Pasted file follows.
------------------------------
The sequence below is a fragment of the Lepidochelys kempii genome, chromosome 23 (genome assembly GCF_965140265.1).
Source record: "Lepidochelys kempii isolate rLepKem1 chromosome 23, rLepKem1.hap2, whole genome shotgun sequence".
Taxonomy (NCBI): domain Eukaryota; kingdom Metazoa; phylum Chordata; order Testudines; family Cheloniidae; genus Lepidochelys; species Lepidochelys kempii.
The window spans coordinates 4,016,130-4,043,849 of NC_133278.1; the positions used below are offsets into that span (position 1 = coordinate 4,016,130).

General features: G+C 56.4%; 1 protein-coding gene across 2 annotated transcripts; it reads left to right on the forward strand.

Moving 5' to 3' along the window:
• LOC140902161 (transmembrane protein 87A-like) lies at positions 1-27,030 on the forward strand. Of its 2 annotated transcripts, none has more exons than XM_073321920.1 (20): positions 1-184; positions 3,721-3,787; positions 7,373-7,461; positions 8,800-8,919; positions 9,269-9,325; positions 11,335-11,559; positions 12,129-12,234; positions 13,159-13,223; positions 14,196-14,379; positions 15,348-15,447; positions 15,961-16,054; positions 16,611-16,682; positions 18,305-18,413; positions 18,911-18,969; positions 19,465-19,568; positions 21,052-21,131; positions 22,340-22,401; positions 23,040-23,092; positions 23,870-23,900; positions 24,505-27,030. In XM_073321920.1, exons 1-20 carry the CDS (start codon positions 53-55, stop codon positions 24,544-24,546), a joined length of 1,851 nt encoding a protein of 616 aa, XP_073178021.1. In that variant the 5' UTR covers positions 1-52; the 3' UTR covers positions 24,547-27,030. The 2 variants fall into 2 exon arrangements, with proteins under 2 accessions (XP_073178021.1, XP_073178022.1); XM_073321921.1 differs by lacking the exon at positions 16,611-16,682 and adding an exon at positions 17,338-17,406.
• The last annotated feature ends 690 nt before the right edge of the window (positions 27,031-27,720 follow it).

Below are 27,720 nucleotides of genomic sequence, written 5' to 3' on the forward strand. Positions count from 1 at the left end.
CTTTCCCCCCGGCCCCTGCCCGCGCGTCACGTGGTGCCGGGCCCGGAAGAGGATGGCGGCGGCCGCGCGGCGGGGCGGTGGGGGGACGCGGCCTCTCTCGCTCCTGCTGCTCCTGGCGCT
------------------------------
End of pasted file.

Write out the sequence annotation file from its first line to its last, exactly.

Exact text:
The sequence below is a fragment of the Lepidochelys kempii genome, chromosome 23 (genome assembly GCF_965140265.1).
Source record: "Lepidochelys kempii isolate rLepKem1 chromosome 23, rLepKem1.hap2, whole genome shotgun sequence".
Taxonomy (NCBI): domain Eukaryota; kingdom Metazoa; phylum Chordata; order Testudines; family Cheloniidae; genus Lepidochelys; species Lepidochelys kempii.
The window spans coordinates 4,016,130-4,043,849 of NC_133278.1; the positions used below are offsets into that span (position 1 = coordinate 4,016,130).

General features: G+C 56.4%; 1 protein-coding gene across 2 annotated transcripts; it reads left to right on the forward strand.

Moving 5' to 3' along the window:
• LOC140902161 (transmembrane protein 87A-like) lies at positions 1-27,030 on the forward strand. Of its 2 annotated transcripts, none has more exons than XM_073321920.1 (20): positions 1-184; positions 3,721-3,787; positions 7,373-7,461; positions 8,800-8,919; positions 9,269-9,325; positions 11,335-11,559; positions 12,129-12,234; positions 13,159-13,223; positions 14,196-14,379; positions 15,348-15,447; positions 15,961-16,054; positions 16,611-16,682; positions 18,305-18,413; positions 18,911-18,969; positions 19,465-19,568; positions 21,052-21,131; positions 22,340-22,401; positions 23,040-23,092; positions 23,870-23,900; positions 24,505-27,030. In XM_073321920.1, exons 1-20 carry the CDS (start codon positions 53-55, stop codon positions 24,544-24,546), a joined length of 1,851 nt encoding a protein of 616 aa, XP_073178021.1. In that variant the 5' UTR covers positions 1-52; the 3' UTR covers positions 24,547-27,030. The 2 variants fall into 2 exon arrangements, with proteins under 2 accessions (XP_073178021.1, XP_073178022.1); XM_073321921.1 differs by lacking the exon at positions 16,611-16,682 and adding an exon at positions 17,338-17,406.
• The last annotated feature ends 690 nt before the right edge of the window (positions 27,031-27,720 follow it).

Below are 27,720 nucleotides of genomic sequence, written 5' to 3' on the forward strand. Positions count from 1 at the left end.
CTTTCCCCCCGGCCCCTGCCCGCGCGTCACGTGGTGCCGGGCCCGGAAGAGGATGGCGGCGGCCGCGCGGCGGGGCGGTGGGGGGACGCGGCCTCTCTCGCTCCTGCTGCTCCTGGCGCT